external application as its standard input.
Note: the application must read the entire stdin data stream, otherwise message processing fails.
When the external application completes, the PIPE module reads and discards the application standard output. Make sure that your application does not write anything to its standard output, so it is not blocked when the communication channel (pipe) buffer between the application and the Server is full.
When the external application completes, the PIPE module reads its standard error channel. If it is not empty, the message delivery fails, and the text written to standard error is sent as an error report to the message sender.
In order to allow several PIPE processors to deliver messages simultaneously,
the PIPE module creates a separate queue for each message it has to deliver. If you want to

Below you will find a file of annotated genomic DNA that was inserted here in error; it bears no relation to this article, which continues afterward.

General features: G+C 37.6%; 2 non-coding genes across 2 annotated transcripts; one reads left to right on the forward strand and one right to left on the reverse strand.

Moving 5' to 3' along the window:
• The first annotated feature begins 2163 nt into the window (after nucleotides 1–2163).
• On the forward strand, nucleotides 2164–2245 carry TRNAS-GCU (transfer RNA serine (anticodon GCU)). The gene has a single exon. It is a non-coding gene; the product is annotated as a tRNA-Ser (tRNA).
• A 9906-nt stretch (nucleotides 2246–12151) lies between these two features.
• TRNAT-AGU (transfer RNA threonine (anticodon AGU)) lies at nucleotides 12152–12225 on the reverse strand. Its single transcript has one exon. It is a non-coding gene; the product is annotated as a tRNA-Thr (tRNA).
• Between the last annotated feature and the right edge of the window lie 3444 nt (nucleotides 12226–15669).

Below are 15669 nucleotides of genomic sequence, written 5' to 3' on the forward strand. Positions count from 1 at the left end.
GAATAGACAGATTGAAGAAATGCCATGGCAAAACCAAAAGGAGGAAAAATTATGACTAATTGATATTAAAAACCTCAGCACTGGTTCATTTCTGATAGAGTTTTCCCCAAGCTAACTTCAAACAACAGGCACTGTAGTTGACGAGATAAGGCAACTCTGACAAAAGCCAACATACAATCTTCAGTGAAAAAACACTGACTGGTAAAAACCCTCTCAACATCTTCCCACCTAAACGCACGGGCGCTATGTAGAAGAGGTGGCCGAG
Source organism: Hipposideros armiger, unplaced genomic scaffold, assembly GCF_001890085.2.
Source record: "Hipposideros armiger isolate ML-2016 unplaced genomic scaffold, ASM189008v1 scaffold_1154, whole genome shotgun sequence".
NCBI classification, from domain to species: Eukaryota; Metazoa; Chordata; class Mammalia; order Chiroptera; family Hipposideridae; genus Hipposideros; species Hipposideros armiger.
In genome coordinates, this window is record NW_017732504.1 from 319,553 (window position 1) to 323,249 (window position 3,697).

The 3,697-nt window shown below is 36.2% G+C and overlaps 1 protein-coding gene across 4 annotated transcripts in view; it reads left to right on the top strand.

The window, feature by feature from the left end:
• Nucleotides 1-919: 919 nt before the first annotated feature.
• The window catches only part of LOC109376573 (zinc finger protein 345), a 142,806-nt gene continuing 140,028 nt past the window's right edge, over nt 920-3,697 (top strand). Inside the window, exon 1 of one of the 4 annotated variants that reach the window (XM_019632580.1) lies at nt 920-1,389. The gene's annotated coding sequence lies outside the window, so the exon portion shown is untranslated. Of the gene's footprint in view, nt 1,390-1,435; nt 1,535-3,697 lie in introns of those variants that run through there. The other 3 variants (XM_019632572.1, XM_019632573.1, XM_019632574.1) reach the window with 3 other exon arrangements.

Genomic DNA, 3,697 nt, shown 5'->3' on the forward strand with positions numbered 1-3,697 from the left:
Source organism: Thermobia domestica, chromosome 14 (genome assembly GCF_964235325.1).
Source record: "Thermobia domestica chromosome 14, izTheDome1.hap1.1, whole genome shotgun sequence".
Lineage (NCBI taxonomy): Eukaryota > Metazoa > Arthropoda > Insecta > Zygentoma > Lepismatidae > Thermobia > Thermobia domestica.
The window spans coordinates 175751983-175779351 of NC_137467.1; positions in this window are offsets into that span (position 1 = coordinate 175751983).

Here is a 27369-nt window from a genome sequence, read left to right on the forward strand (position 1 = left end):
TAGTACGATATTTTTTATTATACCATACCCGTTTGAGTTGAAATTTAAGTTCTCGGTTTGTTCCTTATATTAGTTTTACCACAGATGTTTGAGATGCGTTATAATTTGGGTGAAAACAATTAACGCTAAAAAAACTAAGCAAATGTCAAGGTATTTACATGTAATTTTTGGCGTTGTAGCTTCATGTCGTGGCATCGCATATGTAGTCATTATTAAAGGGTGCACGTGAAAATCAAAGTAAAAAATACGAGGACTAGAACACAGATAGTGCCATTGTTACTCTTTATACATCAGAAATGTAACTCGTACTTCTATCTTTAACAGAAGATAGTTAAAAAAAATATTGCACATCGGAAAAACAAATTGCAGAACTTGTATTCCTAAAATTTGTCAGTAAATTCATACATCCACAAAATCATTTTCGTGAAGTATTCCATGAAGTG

serialize processing, you can use the following form of the PIPE address:
"queue[name] application parameters"@pipe
All messages directed to these addresses will be placed into the name queue, and a single PIPE processor will send the enqueued messages to the application(s) specified in those addresses. You can use any alphanumeric string as a queue name, and you can specify as many queues as you need.
For PIPE addresses that do not have the queue[name] prefix, the PIPE module creates separate queues with numeric names.
The message text (the header and the body) is sent to the task as that task standard input (stdin).An application name can be prefixed with the [FILE] tag:
Note: The beginning of a Queue file contains the service information (envelope, options, etc.). The application should ignore this information skipping the file data till the first empty line. The message itself starts after that first empty line in the Queue file.
Note: Header fields added to the message by Server-wide and Cluster-wide Rules are not stored in the message Queue file, they are sent via the task standard input.